The toothbrush I’ve been using for the last two weeks is wimpy. It’s a fat blue thing, designed for the floppy hands of someone doped up on Vicodin for much longer than I was, with a pittance of soft bristles that do more mopping than actual brushing. It’s the dead fish handshake of the toothbrush world. I hated it.
Today, I graduated to a specially-designed “sensitive brush,” which is about halfway to the real thing. I never knew I could be so excited about a toothbrush. But I am, because it heralds a sure march back to the world of real food.
I was three bites in, last Saturday in Colorado, when I realized I was eating bread for the first time in more than a week. It was store-bought garlic bread, the spineless, squishy kind that you warm up in a metallic bag. As we shoveled it in late that night, mopping up the last of two Stouffer’s lasagnas, it occurred to me that there are times when good, crusty bread is exactly what you don’t want. We were gathered in John’s kitchen after the service, ten people perched on chairs and counters and stairs instead of spread out at the table in the next room. I thought it fitting, how even though Susie wasn’t there with us, we were gathered around the spot where she might have been, eating food that comforted us the way she did. (A kitchen always comforts, I guess.) I couldn’t imagine a better meal.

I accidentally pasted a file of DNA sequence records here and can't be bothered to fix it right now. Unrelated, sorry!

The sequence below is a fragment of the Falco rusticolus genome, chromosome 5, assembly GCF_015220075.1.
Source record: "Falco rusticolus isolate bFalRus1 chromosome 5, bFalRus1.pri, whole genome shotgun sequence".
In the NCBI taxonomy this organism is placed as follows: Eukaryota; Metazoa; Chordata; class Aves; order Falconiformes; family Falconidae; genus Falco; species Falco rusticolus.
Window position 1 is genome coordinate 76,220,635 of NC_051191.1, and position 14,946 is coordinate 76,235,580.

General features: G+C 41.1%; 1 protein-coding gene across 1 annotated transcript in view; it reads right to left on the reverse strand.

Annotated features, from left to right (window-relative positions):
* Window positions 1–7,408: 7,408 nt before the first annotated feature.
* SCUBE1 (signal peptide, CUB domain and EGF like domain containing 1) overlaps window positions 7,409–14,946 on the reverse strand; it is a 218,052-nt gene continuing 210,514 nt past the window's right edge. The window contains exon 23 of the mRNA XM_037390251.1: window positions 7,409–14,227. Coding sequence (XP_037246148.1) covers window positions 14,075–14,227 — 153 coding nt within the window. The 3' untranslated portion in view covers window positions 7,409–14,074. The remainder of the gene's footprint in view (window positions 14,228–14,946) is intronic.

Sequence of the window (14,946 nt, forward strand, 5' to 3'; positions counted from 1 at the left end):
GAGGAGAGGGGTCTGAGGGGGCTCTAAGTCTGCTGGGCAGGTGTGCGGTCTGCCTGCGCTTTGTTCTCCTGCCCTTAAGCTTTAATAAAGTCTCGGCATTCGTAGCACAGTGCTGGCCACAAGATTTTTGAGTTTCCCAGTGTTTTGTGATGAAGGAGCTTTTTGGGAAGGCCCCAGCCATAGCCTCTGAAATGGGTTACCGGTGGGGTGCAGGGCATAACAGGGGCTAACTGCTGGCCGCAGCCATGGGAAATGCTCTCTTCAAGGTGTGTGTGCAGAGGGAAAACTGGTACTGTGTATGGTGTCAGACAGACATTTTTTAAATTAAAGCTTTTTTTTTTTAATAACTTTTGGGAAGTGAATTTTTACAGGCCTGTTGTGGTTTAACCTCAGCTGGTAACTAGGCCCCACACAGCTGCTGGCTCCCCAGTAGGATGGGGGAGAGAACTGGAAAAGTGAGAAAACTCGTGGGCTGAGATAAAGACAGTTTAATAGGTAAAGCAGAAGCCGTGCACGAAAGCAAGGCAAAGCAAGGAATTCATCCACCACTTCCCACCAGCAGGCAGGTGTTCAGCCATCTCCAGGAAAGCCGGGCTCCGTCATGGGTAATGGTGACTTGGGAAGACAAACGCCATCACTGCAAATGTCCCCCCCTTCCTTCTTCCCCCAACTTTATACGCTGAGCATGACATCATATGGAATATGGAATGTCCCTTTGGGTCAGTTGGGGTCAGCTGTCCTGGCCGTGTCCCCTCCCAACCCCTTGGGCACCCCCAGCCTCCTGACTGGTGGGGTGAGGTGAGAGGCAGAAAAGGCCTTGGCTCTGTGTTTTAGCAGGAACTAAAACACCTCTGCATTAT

For me, of course, biting into the bread without risking dental upheaval was a nice thrill. I felt like I’d advanced to a new level of healing. I got cocky.
On the way back to the airport the next day, we hit a café in Glenwood Springs, where we saw a coconut curried chicken salad sandwich on the board. (You know how I feel about chicken salad.) Just saying the word “sandwich” made me feel like a reckless teenager; the idea of shredded coconut in chicken salad delighted me to the point of public squealing. (I’ve never been a big coconut fan before, beyond the milk, but I think it’s safe to say I’m on the front end of an undeniable love affair with the stuff. It must have started with lust for something I couldn’t have. Doesn’t it always.)
I hung back in line at the café to gauge the sandwich’s safety, see if looked soft enough to eat, and when I saw one come out on a wheaty version of Wonder bread, I decided to take the plunge. I’d chewed the garlic bread without doing any damage – how different could it be, eating a doughy sandwich with mushy stuff inside?
Mouth-wise, it was fine; I took tiny bites and rolled everything back to the good molars, away from the still-tender tissue in the front of my mouth. I have graduated to soft sandwiches, too.
The chicken salad was another story. There were big, dry chunks of chicken, slathered with a curried mayonnaise too thin to give the salad any real mouthfeel, along with overwithered cranberries and zilch in the way of coconut. I was happy to be eating regular food, but disappointed that the sammy’s insides didn’t have much in the way of flavor, especially given the amount of mayonnaise involved.